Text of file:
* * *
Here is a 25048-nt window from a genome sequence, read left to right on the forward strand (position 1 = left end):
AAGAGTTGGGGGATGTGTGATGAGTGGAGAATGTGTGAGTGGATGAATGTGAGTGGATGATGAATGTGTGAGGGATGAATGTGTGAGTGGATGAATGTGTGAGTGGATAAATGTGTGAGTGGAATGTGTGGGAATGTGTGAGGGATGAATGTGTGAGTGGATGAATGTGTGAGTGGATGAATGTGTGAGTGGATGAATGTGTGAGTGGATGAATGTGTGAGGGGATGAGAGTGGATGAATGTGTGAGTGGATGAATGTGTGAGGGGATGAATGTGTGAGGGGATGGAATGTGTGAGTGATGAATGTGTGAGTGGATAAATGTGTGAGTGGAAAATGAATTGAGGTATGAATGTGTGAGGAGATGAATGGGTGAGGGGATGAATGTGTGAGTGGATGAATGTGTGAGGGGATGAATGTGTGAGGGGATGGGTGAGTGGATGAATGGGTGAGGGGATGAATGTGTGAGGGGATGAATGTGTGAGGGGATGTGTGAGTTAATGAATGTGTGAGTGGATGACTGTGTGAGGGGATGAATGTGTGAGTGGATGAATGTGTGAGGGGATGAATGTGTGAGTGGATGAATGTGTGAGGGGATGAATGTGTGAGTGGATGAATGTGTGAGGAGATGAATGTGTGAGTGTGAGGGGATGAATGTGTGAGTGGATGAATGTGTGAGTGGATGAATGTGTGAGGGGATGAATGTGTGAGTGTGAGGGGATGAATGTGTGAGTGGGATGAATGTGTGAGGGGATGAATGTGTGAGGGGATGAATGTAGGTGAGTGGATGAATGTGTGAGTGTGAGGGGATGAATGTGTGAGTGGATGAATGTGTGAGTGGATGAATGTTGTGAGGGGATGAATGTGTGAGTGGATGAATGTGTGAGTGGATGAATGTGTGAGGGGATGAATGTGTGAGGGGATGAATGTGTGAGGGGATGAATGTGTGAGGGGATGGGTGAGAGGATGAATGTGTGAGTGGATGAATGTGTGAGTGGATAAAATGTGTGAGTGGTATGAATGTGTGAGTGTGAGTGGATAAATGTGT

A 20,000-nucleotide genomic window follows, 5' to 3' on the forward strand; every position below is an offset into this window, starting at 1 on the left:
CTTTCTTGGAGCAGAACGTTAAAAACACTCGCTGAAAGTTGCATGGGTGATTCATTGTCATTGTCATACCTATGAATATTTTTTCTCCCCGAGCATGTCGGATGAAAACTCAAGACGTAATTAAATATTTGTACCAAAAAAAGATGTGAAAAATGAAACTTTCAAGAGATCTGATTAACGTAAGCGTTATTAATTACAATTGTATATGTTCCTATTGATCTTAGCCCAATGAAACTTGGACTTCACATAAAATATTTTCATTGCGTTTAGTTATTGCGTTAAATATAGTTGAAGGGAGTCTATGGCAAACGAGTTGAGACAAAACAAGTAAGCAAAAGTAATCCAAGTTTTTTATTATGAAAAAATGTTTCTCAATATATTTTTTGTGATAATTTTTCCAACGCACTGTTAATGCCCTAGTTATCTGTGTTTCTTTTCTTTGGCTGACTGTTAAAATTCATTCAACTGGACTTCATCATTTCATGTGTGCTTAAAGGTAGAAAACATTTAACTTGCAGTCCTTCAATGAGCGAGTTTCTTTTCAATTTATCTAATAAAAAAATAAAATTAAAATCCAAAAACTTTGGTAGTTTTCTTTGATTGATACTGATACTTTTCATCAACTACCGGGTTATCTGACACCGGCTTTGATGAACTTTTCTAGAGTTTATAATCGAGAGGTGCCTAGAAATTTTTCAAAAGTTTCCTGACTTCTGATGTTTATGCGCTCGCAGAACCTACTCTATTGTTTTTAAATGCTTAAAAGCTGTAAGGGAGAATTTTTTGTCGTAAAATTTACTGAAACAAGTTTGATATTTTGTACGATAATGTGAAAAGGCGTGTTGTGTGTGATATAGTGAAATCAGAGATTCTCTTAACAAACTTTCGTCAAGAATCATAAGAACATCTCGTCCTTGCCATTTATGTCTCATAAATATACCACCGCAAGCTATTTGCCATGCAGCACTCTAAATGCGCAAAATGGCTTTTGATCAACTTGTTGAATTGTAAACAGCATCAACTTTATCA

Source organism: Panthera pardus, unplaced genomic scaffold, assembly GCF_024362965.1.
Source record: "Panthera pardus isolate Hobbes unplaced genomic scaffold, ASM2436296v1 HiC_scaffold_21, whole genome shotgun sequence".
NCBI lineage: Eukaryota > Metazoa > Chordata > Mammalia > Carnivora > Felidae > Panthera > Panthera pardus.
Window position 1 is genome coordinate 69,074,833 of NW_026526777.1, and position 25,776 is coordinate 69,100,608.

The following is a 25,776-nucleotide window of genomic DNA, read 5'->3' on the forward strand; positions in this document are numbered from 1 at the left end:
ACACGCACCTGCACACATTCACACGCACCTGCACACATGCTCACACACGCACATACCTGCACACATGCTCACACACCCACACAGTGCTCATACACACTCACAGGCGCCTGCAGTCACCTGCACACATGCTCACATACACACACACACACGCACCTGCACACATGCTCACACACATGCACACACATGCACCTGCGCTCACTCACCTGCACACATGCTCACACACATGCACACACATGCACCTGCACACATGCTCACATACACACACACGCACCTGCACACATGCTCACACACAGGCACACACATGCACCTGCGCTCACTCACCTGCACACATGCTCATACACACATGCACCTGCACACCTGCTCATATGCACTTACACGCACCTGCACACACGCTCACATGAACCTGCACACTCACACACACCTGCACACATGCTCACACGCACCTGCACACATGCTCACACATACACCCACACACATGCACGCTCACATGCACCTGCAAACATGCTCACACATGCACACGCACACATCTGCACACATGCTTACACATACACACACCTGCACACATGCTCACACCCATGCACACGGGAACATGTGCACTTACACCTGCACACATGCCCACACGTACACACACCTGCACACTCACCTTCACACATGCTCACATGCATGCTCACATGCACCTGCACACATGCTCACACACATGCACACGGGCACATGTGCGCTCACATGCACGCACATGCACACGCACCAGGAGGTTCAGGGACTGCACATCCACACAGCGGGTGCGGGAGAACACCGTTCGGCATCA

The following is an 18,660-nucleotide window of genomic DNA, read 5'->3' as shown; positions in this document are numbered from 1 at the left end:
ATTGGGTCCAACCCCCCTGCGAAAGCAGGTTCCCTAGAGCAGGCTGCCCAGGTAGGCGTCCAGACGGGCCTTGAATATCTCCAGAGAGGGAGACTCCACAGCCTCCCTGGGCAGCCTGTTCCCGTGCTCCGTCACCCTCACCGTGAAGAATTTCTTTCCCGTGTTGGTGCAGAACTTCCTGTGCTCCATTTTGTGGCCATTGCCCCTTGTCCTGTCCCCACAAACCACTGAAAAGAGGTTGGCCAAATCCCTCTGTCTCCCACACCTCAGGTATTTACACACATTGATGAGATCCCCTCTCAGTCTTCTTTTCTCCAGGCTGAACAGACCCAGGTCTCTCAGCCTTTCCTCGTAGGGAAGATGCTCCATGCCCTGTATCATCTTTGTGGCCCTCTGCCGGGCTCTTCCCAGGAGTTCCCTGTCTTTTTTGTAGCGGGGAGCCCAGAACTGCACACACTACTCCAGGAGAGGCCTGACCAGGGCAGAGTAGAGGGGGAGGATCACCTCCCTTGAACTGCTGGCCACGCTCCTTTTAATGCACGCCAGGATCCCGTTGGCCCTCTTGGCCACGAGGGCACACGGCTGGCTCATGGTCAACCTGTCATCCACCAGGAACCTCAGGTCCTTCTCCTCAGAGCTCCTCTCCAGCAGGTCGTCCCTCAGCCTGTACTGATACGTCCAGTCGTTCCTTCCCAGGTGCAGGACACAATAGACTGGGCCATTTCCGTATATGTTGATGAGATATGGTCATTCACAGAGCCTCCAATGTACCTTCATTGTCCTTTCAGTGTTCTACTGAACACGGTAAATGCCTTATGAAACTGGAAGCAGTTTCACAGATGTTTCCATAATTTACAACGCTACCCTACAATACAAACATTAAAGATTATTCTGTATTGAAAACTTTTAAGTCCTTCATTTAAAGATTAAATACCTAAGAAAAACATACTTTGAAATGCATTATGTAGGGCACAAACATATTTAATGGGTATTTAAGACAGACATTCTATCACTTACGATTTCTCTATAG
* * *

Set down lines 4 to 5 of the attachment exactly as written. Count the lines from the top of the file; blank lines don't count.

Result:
CTTTCTTGGAGCAGAACGTTAAAAACACTCGCTGAAAGTTGCATGGGTGATTCATTGTCATTGTCATACCTATGAATATTTTTTCTCCCCGAGCATGTCGGATGAAAACTCAAGACGTAATTAAATATTTGTACCAAAAAAAGATGTGAAAAATGAAACTTTCAAGAGATCTGATTAACGTAAGCGTTATTAATTACAATTGTATATGTTCCTATTGATCTTAGCCCAATGAAACTTGGACTTCACATAAAATATTTTCATTGCGTTTAGTTATTGCGTTAAATATAGTTGAAGGGAGTCTATGGCAAACGAGTTGAGACAAAACAAGTAAGCAAAAGTAATCCAAGTTTTTTATTATGAAAAAATGTTTCTCAATATATTTTTTGTGATAATTTTTCCAACGCACTGTTAATGCCCTAGTTATCTGTGTTTCTTTTCTTTGGCTGACTGTTAAAATTCATTCAACTGGACTTCATCATTTCATGTGTGCTTAAAGGTAGAAAACATTTAACTTGCAGTCCTTCAATGAGCGAGTTTCTTTTCAATTTATCTAATAAAAAAATAAAATTAAAATCCAAAAACTTTGGTAGTTTTCTTTGATTGATACTGATACTTTTCATCAACTACCGGGTTATCTGACACCGGCTTTGATGAACTTTTCTAGAGTTTATAATCGAGAGGTGCCTAGAAATTTTTCAAAAGTTTCCTGACTTCTGATGTTTATGCGCTCGCAGAACCTACTCTATTGTTTTTAAATGCTTAAAAGCTGTAAGGGAGAATTTTTTGTCGTAAAATTTACTGAAACAAGTTTGATATTTTGTACGATAATGTGAAAAGGCGTGTTGTGTGTGATATAGTGAAATCAGAGATTCTCTTAACAAACTTTCGTCAAGAATCATAAGAACATCTCGTCCTTGCCATTTATGTCTCATAAATATACCACCGCAAGCTATTTGCCATGCAGCACTCTAAATGCGCAAAATGGCTTTTGATCAACTTGTTGAATTGTAAACAGCATCAACTTTATCA

Source organism: Panthera pardus, unplaced genomic scaffold, assembly GCF_024362965.1.